Copied from Mollick et al. 2020. The acronyms from top to bottom are Learned Value, Primary Value, Conditioned Stimulus, Unconditioned Stimulus, BasoLateral Amygdala, ventromedial PreFrontal Cortex, CEntral Amygdala, Ventral Striatum patch-like and matrix-like areas, Lateral Hypothalamus (Unconditioned Stimulus), Ventral Tegmental Area / Substantia Nigra pars compacta, Lateral Habenula

Here’s their overall diagram. Simple, right? This is actually their simplified version :-P Anyway, going through the figure:

2. Differences between what I'm thinking and Steve Grossberg et al.’s MOTIVATOR model

Do I need a ridiculous acronym too? Everyone seems to have a ridiculous acronym. Anyway, MOTIVATOR stands for “Matching Objects To Internal VAlues Triggers Option Revaluations”, and it comes from Steve Grossberg and colleagues.

I admit I’ve dived much less deeply into MOTIVATOR than PVLV. I skimmed Dranias, Grossberg, Bullock 2007 and got a bit out of it, and then I read Grossberg’s new book and got a bit more. I absolutely haven’t tried to follow all the details. So this might well be wrong, but I’ll try anyway.

Copied from Dranias, Grossberg, Bullock, Dopaminergic and Non-Dopaminergic Value Systems in Conditioning and Outcome-Specific Revaluation, 2007. The abbreviations are ITA=anterior inferotemporal cortex, RHIN=rhinal cortex, MORB, ORB=medial, lateral orbitofrontal cortex, AMYG=amgydala, LH=lateral hypothalamus, VS=ventral striatum, VP=ventral pallidum, SD=striosomes of the ventral striatum, PPTN=pedunculopontine tegmental nucleus, VTA=ventral tegmental area

Dranias 2007 here has something either identical or awfully close to my suggested flow where the hypothalamus-brainstem system calculates rewards with the help of the amygdala (bottom-left box), and meanwhile the agranular prefrontal cortex and ventral striatum calculate a reward prediction (bottom-right box, plus ORB in the top-right), and then the reward prediction is the former minus the latter (depicted as the inhibitory connection inside the bottom-right box).

One of my complaints about Mollick—that it can’t account for a US being appetitive when you’re hungry and aversive when you’re full—does not seem to apply here; the hypothalamus seems to be positioned properly to solve that problem. But I have some disagreements about how it works.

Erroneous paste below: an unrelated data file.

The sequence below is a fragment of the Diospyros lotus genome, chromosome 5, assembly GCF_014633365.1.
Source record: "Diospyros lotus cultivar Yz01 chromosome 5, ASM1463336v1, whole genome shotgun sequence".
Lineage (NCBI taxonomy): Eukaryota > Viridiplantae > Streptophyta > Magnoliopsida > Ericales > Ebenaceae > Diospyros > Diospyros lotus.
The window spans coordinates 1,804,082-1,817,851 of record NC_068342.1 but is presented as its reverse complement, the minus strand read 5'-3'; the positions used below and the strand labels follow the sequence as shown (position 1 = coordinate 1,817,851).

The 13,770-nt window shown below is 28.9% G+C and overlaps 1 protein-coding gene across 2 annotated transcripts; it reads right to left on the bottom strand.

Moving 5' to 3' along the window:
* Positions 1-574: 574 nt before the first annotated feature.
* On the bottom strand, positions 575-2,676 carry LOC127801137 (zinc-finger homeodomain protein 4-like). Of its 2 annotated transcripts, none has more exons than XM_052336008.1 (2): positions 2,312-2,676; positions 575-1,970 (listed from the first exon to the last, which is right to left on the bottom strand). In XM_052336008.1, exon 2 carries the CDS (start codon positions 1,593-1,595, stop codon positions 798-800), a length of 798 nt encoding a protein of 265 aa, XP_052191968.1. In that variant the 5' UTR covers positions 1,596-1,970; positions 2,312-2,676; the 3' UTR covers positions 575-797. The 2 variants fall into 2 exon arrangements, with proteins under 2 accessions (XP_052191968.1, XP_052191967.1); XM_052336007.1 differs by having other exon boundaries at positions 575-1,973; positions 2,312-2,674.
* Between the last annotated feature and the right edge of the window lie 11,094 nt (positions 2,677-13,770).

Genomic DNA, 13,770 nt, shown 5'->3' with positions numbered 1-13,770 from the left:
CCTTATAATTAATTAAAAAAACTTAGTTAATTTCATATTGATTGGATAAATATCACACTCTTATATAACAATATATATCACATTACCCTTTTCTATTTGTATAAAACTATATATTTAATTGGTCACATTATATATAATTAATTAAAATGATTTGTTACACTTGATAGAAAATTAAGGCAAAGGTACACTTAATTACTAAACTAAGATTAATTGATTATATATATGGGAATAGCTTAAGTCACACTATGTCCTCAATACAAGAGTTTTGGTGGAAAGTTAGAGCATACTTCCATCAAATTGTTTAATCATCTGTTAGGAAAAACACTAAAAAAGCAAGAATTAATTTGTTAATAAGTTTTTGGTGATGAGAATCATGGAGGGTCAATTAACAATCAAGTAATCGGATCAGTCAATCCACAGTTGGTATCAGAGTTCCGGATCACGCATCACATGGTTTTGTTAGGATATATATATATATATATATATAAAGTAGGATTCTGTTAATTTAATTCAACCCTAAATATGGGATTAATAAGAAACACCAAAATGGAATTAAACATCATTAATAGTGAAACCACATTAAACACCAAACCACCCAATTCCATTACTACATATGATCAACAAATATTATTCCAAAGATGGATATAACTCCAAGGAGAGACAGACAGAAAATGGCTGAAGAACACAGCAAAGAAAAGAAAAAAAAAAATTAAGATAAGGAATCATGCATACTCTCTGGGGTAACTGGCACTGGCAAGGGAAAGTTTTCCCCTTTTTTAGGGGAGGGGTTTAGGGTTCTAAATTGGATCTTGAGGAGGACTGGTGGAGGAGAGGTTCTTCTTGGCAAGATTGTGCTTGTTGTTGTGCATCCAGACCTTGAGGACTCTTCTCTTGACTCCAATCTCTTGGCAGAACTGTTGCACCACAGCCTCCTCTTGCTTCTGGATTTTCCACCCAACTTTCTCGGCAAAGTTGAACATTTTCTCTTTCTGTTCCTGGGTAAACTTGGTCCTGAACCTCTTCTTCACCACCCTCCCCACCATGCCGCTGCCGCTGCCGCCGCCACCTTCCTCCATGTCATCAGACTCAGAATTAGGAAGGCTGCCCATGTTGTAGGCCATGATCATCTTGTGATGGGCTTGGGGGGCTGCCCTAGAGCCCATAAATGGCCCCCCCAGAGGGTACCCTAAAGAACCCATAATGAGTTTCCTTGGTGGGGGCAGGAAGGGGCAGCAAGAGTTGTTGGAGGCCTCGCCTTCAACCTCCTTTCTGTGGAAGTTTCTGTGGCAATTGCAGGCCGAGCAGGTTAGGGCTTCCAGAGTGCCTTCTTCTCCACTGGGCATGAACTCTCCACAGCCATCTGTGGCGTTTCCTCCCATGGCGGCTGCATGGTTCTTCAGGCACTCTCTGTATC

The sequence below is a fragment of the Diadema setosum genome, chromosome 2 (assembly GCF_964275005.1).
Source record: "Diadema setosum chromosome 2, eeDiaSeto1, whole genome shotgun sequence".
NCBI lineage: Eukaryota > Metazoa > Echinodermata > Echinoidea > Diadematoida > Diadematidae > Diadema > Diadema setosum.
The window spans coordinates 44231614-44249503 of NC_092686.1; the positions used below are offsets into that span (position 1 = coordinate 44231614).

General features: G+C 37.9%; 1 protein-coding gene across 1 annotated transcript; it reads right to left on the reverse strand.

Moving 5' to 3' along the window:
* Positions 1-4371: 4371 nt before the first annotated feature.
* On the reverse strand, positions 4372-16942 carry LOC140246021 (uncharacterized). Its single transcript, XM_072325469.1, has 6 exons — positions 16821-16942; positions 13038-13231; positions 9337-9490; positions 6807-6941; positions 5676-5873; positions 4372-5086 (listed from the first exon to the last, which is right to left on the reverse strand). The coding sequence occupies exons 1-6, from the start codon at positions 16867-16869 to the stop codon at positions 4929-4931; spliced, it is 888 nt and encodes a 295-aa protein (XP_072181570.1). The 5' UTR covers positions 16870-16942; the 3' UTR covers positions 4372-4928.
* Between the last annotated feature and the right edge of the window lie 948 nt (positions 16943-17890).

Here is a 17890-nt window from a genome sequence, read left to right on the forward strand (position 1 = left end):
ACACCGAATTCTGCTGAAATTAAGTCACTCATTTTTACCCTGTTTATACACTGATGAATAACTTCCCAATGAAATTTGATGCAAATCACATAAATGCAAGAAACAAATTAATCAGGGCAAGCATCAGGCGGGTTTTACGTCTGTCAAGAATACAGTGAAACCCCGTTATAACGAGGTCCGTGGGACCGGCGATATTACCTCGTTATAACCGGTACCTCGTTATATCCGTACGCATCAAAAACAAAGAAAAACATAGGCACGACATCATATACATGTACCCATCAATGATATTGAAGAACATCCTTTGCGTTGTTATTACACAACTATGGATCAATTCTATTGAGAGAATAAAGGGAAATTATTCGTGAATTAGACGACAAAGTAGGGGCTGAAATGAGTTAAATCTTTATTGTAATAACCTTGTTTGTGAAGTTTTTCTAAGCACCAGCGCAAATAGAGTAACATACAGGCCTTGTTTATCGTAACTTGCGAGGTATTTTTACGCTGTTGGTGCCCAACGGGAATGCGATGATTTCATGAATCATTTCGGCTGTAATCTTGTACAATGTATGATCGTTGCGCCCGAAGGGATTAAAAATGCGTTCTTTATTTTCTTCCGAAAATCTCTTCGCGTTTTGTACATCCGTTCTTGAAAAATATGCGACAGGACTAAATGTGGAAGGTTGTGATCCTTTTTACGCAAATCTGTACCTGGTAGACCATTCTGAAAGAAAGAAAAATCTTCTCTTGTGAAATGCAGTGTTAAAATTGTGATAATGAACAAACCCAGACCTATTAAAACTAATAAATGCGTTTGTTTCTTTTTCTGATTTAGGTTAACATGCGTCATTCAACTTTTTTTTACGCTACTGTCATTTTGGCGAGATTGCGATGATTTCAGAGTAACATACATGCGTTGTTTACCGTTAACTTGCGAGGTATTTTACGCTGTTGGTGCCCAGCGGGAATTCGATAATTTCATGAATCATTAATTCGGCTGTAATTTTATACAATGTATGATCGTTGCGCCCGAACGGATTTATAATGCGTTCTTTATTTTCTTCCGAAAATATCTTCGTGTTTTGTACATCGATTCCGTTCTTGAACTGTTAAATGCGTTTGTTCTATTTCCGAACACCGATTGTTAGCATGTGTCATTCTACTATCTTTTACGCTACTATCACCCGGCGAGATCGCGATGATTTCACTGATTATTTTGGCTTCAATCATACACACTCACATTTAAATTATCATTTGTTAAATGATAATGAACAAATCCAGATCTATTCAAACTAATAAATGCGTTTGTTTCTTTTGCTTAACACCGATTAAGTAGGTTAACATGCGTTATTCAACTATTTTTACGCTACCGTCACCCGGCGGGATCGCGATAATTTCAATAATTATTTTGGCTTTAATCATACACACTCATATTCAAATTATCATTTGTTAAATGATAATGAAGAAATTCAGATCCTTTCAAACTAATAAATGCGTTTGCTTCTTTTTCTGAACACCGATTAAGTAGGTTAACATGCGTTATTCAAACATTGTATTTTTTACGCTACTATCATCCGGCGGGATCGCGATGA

First, I will reiterate my complaint with Mollick above about taking insufficient account of the possibility of multiple heterogeneous dopamine signals. Dranias seems to have recognized that it’s impossible to use the main dopamine reward signal to learn the connections between the amygdala and the different things it can do in the lateral hypothalamus. So they just throw up their hands and say there’s a non-dopamine learning mechanism. Well, I admit it’s very possible that there’s a non-dopamine learning mechanism. But it’s also possible that there’s a dopamine learning mechanism attached to a different dopamine signal. We do, after all, have to explain the fact that, in experiments, the amygdala can’t learn anything without dopamine, I think. Plus I mentioned that there is experimental evidence for different dopamine signals, including going to the amygdala.

Second, I’m pretty skeptical of Dranias’s suggestion that there are learned connections in the lateral hypothalamus (if I understand correctly). I mean, for sure, hypothalamic plasticity is a thing, but from what I can tell, hypothalamic plasticity is more akin to the self-modifying code in Linux than to the weight updates in ML—like, a bunch of idiosyncratic hardcoded rules that say that under such-and-such condition the wiring needs to be changed in such-and-such way, so as to implement some corresponding adaptive behavior, like “if you keep winning fights, start being more aggressive” or whatever. I would be very surprised to see anything like RL or SL in the hypothalamus, as suggested (I think) by Dranias in the above diagram. (Well, I can think of a possible exception: conditioned taste aversion (CTA) is SL, but it’s a sufficiently specific and weird case that it could well be primarily learned in the hypothalamus or brainstem.)

Why does Dranias want learned connections in the hypothalamus, and I don’t? I think the answer is: Dranias is trying to come up with a mechanism by which the amygdala can learn to orchestrate a conditioned response like flinching—move this muscle, then that one, etc. Whereas I think the amygdala has a much easier task of “Pressing The Flinch Button”, so to speak, at which point the hypothalamus & brainstem orchestrate the detailed series of commands that correspond to flinching. If that’s indeed the source of disagreement, then, well, I think I'm right, for various reasons.

There’s plenty missing from Dranias’s model that I did talk about—like the VS-to-LH projections—but that’s fine and normal, no model is complete, and anyway I’m even more guilty of leaving things out.

I’ll reiterate that I could be way off-base.

(Please leave comments at the lesswrong crosspost, or email me.)